Recent statistics reveal that around 35,000 back and other serious injuries are reported by nurses each year.
Healthcare workers are risk for many workplace injuries. According to the Bureau of Labor statistics, around 35,000 back injuries other serious injuries are reported by nurses each year. Surprisingly, nurses suffer more back and other musculoskeletal injuries than any other type of worker including construction workers.
The biggest injury risk faced by nurses is the lifting and moving of patients. The problem could be partly due to the fact that nurses are often trained to lift patients while keeping their back straight and bending the knees, which is a poor posture and can cause injury.
A research conducted at the Ohio State University claims there is no safe way to lift patients by hand. When nurses try to lift patients, they are at risk of suffering an injury, especially back injuries. While researchers have recommend that machinery should be used to move patients, most hospitals have not invested in this machinery. Therefore, nurses are at risk.
Causes of Workplace Injuries Among Nurses
- Lack of training
- Increasing obesity rates, which make patients harder to move
- Employer expectations requiring nurses to lift and move patients
- Lack of laws to prevent nurses from having to lift and move patients or excessively heavy weights
- Lack of machines, technology, and other support to help nurses in lifting and moving patients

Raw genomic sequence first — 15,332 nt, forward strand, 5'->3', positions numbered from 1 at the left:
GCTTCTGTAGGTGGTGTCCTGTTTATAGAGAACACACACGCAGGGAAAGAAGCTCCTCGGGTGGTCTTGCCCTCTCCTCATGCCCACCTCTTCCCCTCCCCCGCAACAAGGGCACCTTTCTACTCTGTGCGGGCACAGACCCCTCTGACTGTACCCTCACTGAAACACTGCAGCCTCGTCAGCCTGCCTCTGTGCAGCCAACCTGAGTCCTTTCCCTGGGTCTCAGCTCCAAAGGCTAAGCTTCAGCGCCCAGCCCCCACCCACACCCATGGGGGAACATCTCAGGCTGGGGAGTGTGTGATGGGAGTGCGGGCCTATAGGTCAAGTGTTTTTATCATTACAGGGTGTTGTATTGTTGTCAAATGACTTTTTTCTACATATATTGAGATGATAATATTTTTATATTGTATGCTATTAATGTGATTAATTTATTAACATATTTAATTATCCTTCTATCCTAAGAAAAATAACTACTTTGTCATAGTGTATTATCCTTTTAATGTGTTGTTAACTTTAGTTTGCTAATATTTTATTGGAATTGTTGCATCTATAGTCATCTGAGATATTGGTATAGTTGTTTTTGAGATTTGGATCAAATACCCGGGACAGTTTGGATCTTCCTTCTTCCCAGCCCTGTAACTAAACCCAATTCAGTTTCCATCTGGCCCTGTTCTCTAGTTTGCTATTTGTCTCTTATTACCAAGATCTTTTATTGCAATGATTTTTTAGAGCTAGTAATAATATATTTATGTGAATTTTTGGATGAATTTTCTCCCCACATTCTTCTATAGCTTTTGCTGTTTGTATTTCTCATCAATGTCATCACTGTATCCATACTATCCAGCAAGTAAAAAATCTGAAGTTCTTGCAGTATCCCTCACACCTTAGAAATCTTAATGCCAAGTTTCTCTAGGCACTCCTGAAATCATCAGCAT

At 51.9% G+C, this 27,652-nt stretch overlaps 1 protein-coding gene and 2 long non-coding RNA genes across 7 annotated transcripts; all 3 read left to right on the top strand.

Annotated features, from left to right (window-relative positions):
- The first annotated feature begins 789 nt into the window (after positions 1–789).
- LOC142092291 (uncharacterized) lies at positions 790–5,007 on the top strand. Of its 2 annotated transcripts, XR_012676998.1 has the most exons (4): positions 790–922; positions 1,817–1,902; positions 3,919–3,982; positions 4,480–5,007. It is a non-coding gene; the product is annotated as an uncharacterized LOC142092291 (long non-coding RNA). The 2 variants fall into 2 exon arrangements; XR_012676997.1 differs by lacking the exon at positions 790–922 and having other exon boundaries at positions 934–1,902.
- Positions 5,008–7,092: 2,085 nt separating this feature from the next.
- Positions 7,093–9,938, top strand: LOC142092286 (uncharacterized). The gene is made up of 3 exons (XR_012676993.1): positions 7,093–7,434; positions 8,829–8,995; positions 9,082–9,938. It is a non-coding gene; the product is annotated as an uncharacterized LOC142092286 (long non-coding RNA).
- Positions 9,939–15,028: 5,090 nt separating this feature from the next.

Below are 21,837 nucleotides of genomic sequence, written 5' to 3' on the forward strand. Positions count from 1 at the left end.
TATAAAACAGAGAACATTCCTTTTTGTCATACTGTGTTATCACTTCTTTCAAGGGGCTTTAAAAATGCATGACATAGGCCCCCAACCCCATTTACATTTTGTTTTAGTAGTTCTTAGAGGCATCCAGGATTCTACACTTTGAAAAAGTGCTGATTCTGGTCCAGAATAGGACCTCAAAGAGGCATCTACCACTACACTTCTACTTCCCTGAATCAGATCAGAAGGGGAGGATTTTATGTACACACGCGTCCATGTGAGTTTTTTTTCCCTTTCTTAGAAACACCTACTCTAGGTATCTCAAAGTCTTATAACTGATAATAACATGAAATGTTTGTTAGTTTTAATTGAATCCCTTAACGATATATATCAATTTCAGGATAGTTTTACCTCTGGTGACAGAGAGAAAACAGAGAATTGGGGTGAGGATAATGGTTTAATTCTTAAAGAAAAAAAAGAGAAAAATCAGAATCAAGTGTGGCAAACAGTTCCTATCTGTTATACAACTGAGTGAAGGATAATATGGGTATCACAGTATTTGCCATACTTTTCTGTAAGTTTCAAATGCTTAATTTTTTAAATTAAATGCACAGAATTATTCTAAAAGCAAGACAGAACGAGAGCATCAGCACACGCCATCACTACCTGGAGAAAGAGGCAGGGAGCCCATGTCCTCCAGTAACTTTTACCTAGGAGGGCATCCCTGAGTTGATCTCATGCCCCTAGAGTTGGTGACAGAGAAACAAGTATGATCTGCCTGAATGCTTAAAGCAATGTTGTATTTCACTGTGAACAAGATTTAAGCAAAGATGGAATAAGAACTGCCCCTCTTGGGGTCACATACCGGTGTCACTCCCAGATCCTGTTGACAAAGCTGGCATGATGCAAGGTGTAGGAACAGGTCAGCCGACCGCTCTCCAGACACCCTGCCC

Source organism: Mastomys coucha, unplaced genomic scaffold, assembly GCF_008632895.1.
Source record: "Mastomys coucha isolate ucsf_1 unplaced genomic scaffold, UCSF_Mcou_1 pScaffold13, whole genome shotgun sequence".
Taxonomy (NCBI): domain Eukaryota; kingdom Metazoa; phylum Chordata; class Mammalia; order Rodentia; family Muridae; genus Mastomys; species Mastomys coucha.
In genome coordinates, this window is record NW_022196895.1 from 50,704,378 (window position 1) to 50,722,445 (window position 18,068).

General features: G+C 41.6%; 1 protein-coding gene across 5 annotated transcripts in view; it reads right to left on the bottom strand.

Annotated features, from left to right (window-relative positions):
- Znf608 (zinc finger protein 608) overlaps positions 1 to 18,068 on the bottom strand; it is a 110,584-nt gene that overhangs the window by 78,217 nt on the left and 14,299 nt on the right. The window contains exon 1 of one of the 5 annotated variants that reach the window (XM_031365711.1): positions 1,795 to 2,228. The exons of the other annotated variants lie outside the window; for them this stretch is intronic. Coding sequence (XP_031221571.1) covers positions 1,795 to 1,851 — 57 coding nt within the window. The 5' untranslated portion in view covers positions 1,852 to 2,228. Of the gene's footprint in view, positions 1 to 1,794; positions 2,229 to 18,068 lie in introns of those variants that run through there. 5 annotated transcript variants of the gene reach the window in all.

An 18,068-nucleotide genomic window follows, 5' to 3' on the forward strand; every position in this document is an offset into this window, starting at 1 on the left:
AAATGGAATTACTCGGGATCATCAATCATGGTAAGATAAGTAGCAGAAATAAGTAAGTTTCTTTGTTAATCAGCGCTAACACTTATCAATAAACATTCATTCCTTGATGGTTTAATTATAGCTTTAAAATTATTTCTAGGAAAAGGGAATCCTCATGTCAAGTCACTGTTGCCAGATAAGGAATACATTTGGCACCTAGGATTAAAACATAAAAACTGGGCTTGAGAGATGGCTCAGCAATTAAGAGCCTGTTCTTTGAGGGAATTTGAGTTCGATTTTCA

- Nurses are often the first point of contact and have to interact with patients and visitors who can at times get aggressive and even violent
Some nurses have reported that they have to lift or move patients 15 or more times a day, which could cause injury over time. Experts are of the opinion that unless laws are in place requiring staff to make changes, the injury rates are expected to remain high.
Workplace Injuries Can Result in Long-Term or Even Permanent Injury
Nurses can sustain a variety of injuries varying in degree of severity. Some of the injuries can be serious, career-threating, disabling, and even fatal. For example, a serious back injury may leave the nurse disabled and prevent them from returning to work and cause chronic pain for the lifetime. In the case of a permanent injury, nurses often report that they receive benefits, but they are not sufficient to cover the cost of medical care, lost wages, and other related costs.
Have You Been Injured at Workplace?
If you are a nurse and have suffered an injury at the workplace, you may be entitled to workers compensation benefits. Workers compensation generally covers medical bills and wage loss for the time period that the worker is unable to work due to injury. If you have been injured on the job, contact an attorney at our law office to ensure your rights are protected. We can evaluate your claim free of charge and help you determine what the right steps are moving forward.
Call (816) 399-3706 today for a free consultation